The effect edibles have on the body, aka the ‘high’ they produce, tends to fade rather quickly. Yet, you may be surprised to know that the remains of the drug itself can stay in your system for weeks, sometimes even longer.
It can take weed anywhere from a couple of hours to a full 90 days to get eliminated from your system. So, how long do edibles stay in your system?
Keep reading to find out.
Table of Contents
- Edibles: A Quick Overview
- How Long Do Edibles Take to Kick In?
- How Does the Body Process Edibles?
- How Long Do Edibles Stay in Your System?
- Common Side Effects of Edibles
- Detection Times of Drug Tests for Edibles
- Final Thoughts
Edibles: A Quick Overview
Edibles refer to a wide range of food products infused with cannabis, which is the plant itself and part of the Cannabaceae family.
They may also contain marijuana, which is the same thing as weed. Both terms refer to the recreational drug derived from the dried flowers or leaves of the cannabis plant.
What categorizes these food products as ‘edibles’ is that they contain cannabidiol (CBD) and delta-tetrahydrocannabinol (THC).
THC is the primary chemical component of marijuana responsible for producing the high that users experience.
On the flip side, CBD is used to balance the effects of THC. On its own, CBD is commonly used to treat depression, anxiety, and seizures.
Some common edibles that can be homemade or store-bought include:
- Gummies or candies
- Products like butter or syrup
- Baked goods, often brownies
How Long Do Edibles Take to Kick In?
Edibles usually take anywhere from 30–60 minutes to kick in. They take longer to take effect than smoking weed because edibles need to pass through the digestive system first before entering the bloodstream and the rest of the body.
When smoking marijuana, however, the effect is quick and instantaneous. Plus, users can feel the effect for several hours.
Yet, inhaling it through the lungs puts you at greater risk of several respiratory problems.
You don’t have to worry about that with edibles.
What you do have to worry about, however, is the sense of delayed gratification you get when consuming edibles.
As mentioned above, edibles take longer to take effect because they need to pass through the digestive system first. Then, they make their way to the liver where the psychoactive elements are broken down and released into the bloodstream.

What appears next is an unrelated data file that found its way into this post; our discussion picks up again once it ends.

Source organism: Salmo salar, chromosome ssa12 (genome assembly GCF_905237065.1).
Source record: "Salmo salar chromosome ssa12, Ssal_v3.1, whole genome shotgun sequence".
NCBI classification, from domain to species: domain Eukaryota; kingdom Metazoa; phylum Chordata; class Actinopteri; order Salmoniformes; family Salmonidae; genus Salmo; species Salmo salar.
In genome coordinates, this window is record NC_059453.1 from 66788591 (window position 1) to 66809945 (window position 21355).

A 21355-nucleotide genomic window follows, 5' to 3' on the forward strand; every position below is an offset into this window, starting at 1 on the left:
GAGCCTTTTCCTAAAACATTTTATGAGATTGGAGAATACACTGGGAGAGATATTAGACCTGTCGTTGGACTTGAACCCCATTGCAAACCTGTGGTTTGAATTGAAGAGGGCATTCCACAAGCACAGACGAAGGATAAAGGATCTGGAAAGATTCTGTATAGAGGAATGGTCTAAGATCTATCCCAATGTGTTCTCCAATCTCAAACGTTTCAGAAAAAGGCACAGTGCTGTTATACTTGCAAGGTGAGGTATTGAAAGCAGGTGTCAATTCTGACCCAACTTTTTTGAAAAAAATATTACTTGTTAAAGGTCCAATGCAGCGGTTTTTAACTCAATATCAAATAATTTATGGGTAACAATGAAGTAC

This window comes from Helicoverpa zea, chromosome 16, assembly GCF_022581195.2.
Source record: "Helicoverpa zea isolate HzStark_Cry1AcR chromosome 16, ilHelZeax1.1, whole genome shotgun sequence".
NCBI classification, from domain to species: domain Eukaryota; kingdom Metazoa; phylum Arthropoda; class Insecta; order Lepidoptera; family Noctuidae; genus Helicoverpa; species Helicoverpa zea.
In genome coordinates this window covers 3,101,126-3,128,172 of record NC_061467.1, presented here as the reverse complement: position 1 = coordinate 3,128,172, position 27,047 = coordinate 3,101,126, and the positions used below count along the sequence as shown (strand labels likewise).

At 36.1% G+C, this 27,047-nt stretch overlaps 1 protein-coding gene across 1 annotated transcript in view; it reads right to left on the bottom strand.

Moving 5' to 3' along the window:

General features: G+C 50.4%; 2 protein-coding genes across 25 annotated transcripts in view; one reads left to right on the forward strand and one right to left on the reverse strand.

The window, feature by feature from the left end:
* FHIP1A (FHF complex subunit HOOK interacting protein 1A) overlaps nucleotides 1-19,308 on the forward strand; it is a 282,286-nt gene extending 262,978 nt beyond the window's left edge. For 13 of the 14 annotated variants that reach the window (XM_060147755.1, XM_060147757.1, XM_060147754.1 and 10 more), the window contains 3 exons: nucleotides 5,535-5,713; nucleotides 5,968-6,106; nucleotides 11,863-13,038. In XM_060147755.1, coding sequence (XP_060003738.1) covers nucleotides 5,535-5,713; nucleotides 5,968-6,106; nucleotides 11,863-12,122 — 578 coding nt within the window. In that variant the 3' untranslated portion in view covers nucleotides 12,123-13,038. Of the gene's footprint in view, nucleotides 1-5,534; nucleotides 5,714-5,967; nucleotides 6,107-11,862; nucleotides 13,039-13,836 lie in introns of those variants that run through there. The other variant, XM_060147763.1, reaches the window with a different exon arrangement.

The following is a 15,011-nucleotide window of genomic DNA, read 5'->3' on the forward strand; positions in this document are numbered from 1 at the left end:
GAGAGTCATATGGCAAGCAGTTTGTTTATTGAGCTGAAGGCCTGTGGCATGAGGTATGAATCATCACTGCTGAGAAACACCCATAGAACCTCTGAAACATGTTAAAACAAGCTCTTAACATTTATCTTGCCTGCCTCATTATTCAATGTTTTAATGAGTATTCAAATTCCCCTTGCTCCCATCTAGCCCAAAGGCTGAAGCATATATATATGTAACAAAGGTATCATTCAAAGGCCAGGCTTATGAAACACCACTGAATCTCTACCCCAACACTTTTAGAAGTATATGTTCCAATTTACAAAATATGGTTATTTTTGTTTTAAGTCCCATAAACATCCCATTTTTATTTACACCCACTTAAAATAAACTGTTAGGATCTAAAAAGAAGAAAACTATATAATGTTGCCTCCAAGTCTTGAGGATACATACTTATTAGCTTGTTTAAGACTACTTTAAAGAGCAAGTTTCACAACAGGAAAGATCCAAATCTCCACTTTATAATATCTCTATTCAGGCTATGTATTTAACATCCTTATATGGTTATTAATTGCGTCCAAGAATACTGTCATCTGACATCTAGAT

That takes about an hour or two, depending on how much you consumed, between consuming the edible and feeling high.
That said, certain edibles, such as chocolates, gummies, and baked goods, can give you a much faster effect for a couple of reasons.
The first reason is that they melt in your mouth. Then, your saliva works to deliver the chemicals to the bloodstream much quicker.
The second reason is that they’re easier to digest. This speeds up the process of breaking down the active ingredient, providing you with the psychoactive element at a faster pace.
Regardless of the kind of edible you’re consuming, the effect usually lasts an average of about 12 hours.
How Does the Body Process Edibles?
Edibles find their way into your system via the digestive tract where the cannabis eventually makes its way to the liver. There, your body breaks down its chemical components and converts the traditional delta-9 THC to something more potent, 11-hydroxy THC.
11-hydroxy THC is the chemical responsible for delivering a more intense psychoactive effect when compared to smoking marijuana.
For many people edibles make them feel safer. They prefer the appeal of consuming food products infused with cannabis over the idea of vaping the drug into the lungs or inhaling the smoke from a marijuana cigarette.
Plus, most edibles taste pretty good as opposed to the foul odor of cigarette smoke. Then, there’s the fact that they’ve been legalized in most states and are easy to get hold of, making them even more inviting to the public.
When edibles are ingested, the body takes in less THC compared to smoking. Yet, surprisingly, the side effects last longer.
Some people experience a high that can last for one or two hours. Others can feel the effects linger on, lasting up to 24 hours, sometimes even longer.
This mainly depends on the strain of marijuana used to make the edibles and the amount consumed.
How Long Do Edibles Stay in Your System?
Because your body takes longer to process and metabolize edibles, the duration they can remain in your system depends on several variables, including the strain consumed, the quantity, and the user’s tolerance to the drug.
It also depends on the drug’s half-life. For example, some strains of marijuana have a half-life of three days, whereas others can last up to two whole weeks.